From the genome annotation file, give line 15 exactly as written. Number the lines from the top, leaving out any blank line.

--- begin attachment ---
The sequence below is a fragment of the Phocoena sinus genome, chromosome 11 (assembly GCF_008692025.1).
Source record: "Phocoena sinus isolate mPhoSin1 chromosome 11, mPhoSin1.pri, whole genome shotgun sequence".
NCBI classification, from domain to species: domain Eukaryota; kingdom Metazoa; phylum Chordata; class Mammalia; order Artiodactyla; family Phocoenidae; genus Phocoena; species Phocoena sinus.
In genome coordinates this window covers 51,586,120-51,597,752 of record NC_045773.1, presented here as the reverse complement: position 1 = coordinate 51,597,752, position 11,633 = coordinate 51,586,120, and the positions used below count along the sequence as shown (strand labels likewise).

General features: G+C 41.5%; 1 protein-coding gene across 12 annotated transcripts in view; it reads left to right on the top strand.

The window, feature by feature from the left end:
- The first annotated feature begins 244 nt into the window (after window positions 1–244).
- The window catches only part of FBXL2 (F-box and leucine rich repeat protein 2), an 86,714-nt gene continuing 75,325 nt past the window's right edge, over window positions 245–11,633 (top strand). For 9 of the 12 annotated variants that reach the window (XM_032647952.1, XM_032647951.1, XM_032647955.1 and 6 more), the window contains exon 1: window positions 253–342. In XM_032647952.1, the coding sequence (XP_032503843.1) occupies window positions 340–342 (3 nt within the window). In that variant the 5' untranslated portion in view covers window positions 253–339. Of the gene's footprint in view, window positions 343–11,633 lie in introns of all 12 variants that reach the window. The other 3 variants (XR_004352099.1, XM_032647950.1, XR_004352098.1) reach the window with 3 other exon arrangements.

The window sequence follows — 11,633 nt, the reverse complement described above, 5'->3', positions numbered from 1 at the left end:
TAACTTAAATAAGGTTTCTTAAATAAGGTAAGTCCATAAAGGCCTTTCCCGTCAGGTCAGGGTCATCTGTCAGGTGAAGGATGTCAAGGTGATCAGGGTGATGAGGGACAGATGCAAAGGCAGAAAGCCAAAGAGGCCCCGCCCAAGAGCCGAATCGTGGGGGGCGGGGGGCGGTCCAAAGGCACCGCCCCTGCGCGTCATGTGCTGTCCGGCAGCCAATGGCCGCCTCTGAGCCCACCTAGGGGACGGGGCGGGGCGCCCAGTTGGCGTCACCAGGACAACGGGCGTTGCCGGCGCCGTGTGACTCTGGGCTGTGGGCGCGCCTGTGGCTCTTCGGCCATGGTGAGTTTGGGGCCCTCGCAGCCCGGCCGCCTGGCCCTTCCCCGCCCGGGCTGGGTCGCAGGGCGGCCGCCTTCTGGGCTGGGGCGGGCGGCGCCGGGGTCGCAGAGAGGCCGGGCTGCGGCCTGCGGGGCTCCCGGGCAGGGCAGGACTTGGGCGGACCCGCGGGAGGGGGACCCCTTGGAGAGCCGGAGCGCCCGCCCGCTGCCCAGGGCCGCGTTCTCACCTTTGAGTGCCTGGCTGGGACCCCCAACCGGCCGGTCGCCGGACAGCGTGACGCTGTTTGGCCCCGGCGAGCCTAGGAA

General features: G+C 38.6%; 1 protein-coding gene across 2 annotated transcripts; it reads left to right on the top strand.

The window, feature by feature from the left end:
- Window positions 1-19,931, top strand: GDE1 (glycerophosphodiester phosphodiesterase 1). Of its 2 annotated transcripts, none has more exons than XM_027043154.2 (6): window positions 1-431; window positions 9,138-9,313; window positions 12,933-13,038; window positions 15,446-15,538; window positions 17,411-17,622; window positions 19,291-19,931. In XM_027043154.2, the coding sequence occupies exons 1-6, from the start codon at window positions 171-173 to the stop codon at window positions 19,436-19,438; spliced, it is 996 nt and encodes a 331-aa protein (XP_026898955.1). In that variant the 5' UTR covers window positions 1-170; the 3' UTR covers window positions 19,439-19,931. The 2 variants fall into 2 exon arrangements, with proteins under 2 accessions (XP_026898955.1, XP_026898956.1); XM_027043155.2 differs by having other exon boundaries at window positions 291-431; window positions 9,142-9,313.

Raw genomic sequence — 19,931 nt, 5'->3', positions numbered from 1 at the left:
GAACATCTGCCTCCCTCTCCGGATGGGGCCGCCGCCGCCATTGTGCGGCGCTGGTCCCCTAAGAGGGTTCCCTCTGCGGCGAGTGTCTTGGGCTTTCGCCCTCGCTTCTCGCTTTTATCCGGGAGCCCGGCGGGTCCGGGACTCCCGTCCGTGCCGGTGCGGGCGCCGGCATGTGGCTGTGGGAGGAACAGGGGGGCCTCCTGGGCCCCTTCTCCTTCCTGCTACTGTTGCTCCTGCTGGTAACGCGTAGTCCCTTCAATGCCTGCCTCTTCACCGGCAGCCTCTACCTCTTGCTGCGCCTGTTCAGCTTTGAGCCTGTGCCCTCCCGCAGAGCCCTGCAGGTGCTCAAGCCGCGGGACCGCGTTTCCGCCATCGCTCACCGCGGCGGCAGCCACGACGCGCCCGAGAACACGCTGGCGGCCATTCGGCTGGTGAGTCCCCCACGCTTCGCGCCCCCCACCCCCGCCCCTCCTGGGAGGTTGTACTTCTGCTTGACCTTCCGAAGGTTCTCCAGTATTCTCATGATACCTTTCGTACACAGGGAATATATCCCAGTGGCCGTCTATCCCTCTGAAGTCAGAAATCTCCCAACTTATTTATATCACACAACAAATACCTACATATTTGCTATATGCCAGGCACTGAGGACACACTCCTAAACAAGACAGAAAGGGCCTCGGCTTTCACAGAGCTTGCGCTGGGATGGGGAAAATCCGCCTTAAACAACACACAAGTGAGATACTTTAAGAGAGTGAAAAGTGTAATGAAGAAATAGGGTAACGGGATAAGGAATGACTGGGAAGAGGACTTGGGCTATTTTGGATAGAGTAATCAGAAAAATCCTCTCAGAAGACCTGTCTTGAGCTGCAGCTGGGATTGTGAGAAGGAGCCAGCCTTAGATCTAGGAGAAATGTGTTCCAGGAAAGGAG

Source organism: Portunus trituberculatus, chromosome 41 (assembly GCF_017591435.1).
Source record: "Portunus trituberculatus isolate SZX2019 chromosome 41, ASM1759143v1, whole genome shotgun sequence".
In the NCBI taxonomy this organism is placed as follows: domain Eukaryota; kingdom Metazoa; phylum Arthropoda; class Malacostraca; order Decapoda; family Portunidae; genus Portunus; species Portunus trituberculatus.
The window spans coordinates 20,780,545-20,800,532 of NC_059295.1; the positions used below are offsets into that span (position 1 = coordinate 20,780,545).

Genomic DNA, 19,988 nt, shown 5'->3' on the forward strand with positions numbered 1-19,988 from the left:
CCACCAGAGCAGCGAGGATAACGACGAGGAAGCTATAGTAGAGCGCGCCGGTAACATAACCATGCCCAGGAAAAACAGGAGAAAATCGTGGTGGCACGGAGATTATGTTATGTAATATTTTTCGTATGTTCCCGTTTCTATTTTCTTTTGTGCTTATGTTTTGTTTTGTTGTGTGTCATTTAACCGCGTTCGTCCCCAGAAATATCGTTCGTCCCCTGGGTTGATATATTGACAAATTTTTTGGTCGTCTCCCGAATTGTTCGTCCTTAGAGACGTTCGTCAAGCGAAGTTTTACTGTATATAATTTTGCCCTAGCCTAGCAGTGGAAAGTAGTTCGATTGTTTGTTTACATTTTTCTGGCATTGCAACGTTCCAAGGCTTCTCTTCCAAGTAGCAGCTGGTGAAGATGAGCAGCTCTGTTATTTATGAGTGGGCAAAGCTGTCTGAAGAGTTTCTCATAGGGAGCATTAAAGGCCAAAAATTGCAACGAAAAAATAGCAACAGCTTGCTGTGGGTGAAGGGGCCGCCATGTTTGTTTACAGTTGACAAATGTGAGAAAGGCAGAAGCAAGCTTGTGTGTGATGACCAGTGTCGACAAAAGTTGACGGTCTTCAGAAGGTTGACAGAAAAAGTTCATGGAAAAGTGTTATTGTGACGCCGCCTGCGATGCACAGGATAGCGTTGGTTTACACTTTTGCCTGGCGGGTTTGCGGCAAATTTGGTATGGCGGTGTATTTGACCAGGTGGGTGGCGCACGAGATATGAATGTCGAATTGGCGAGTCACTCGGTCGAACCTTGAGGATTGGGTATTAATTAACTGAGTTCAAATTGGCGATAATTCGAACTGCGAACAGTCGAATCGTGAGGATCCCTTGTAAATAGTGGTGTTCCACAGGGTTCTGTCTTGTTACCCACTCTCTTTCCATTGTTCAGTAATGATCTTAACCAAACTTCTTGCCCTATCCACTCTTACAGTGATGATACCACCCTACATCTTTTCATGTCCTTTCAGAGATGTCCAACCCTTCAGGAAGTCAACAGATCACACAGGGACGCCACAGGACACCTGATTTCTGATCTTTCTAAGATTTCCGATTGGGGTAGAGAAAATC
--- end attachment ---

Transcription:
GAACATCTGCCTCCCTCTCCGGATGGGGCCGCCGCCGCCATTGTGCGGCGCTGGTCCCCTAAGAGGGTTCCCTCTGCGGCGAGTGTCTTGGGCTTTCGCCCTCGCTTCTCGCTTTTATCCGGGAGCCCGGCGGGTCCGGGACTCCCGTCCGTGCCGGTGCGGGCGCCGGCATGTGGCTGTGGGAGGAACAGGGGGGCCTCCTGGGCCCCTTCTCCTTCCTGCTACTGTTGCTCCTGCTGGTAACGCGTAGTCCCTTCAATGCCTGCCTCTTCACCGGCAGCCTCTACCTCTTGCTGCGCCTGTTCAGCTTTGAGCCTGTGCCCTCCCGCAGAGCCCTGCAGGTGCTCAAGCCGCGGGACCGCGTTTCCGCCATCGCTCACCGCGGCGGCAGCCACGACGCGCCCGAGAACACGCTGGCGGCCATTCGGCTGGTGAGTCCCCCACGCTTCGCGCCCCCCACCCCCGCCCCTCCTGGGAGGTTGTACTTCTGCTTGACCTTCCGAAGGTTCTCCAGTATTCTCATGATACCTTTCGTACACAGGGAATATATCCCAGTGGCCGTCTATCCCTCTGAAGTCAGAAATCTCCCAACTTATTTATATCACACAACAAATACCTACATATTTGCTATATGCCAGGCACTGAGGACACACTCCTAAACAAGACAGAAAGGGCCTCGGCTTTCACAGAGCTTGCGCTGGGATGGGGAAAATCCGCCTTAAACAACACACAAGTGAGATACTTTAAGAGAGTGAAAAGTGTAATGAAGAAATAGGGTAACGGGATAAGGAATGACTGGGAAGAGGACTTGGGCTATTTTGGATAGAGTAATCAGAAAAATCCTCTCAGAAGACCTGTCTTGAGCTGCAGCTGGGATTGTGAGAAGGAGCCAGCCTTAGATCTAGGAGAAATGTGTTCCAGGAAAGGAG